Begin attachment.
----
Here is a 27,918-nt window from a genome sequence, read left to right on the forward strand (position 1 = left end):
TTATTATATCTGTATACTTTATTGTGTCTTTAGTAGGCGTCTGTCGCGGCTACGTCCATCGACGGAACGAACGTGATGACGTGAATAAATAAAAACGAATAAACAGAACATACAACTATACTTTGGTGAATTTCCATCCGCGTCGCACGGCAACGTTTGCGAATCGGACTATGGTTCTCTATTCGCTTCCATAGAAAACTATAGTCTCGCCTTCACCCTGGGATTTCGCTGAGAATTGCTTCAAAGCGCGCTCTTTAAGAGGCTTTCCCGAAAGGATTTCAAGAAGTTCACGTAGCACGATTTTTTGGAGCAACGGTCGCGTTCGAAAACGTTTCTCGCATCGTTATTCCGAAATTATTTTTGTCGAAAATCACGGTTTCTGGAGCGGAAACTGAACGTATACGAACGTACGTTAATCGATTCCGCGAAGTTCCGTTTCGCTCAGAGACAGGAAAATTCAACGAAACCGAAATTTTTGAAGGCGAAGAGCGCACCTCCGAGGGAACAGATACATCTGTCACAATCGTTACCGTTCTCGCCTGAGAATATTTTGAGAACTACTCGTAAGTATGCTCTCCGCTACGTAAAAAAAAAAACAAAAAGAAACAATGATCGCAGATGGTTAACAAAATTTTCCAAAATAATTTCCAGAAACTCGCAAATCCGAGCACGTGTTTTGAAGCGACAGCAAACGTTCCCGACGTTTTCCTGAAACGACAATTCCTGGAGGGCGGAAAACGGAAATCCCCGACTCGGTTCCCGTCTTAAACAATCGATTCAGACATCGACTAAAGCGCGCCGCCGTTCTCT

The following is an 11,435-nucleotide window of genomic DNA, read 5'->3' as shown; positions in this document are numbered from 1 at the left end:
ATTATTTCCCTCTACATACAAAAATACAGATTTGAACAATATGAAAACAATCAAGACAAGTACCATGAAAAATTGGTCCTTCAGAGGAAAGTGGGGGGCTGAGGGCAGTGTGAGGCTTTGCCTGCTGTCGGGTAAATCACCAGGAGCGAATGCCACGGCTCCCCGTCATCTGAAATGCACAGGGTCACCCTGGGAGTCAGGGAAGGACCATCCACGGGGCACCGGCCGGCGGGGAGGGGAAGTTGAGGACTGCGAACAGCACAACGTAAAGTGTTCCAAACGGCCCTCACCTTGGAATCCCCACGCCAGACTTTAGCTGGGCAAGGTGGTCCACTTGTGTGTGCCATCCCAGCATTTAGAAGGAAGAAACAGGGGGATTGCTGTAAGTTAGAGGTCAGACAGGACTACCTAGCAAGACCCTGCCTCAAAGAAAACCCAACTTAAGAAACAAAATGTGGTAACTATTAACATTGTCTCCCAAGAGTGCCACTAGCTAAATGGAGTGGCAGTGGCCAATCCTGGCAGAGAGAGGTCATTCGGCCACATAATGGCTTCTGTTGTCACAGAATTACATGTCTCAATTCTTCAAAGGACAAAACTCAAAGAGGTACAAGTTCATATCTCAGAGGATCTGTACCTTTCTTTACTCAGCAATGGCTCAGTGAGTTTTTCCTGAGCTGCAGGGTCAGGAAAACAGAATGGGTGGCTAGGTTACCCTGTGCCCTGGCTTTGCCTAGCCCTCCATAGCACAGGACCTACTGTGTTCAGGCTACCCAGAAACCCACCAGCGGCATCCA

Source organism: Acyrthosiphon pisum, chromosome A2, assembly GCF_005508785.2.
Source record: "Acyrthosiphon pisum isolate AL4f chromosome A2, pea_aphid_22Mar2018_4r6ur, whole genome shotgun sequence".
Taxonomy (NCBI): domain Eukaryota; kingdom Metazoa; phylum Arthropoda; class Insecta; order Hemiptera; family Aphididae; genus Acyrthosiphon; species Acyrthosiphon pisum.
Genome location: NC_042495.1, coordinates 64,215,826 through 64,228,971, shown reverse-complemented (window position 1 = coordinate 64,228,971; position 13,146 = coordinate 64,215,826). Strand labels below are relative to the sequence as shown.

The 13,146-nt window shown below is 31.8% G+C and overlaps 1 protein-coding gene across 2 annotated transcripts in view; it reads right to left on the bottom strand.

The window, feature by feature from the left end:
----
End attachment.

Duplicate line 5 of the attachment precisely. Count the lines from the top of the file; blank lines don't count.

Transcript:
Source organism: Acyrthosiphon pisum, chromosome A2, assembly GCF_005508785.2.